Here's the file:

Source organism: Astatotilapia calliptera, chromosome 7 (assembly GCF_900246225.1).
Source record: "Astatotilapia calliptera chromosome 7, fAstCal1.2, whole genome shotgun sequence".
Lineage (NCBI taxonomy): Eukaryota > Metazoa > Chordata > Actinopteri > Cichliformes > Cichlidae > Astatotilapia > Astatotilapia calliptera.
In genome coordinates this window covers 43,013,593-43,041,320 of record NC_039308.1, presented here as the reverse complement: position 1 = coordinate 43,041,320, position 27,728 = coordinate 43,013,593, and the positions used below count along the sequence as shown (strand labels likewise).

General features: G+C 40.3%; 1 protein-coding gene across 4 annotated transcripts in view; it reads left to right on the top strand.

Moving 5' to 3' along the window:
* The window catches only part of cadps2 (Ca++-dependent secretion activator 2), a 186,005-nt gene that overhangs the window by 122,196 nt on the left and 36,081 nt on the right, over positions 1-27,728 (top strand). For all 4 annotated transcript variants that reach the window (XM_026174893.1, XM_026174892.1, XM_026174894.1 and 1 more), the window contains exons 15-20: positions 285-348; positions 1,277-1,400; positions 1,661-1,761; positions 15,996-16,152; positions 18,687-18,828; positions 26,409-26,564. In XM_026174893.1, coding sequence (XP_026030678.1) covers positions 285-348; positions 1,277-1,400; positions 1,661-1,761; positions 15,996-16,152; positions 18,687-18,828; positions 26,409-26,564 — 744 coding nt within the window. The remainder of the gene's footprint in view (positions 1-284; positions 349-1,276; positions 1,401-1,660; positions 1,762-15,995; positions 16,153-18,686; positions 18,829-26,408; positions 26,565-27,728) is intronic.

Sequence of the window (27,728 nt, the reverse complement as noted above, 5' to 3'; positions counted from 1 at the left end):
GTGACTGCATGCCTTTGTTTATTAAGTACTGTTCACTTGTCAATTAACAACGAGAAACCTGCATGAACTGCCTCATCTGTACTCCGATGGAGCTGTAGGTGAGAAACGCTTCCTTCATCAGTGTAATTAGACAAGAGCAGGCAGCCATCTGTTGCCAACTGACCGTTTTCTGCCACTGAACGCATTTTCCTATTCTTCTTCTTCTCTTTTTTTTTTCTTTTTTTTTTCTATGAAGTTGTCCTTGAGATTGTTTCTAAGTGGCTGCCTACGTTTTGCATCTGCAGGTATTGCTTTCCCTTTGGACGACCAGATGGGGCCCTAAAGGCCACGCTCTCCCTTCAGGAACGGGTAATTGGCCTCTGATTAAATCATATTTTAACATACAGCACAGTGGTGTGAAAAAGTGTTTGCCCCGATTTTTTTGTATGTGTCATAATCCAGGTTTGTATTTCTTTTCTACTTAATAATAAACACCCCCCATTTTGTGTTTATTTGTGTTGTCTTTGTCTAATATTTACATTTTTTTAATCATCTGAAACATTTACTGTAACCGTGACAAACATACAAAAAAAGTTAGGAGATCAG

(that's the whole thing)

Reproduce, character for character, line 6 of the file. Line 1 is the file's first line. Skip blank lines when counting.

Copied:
Moving 5' to 3' along the window: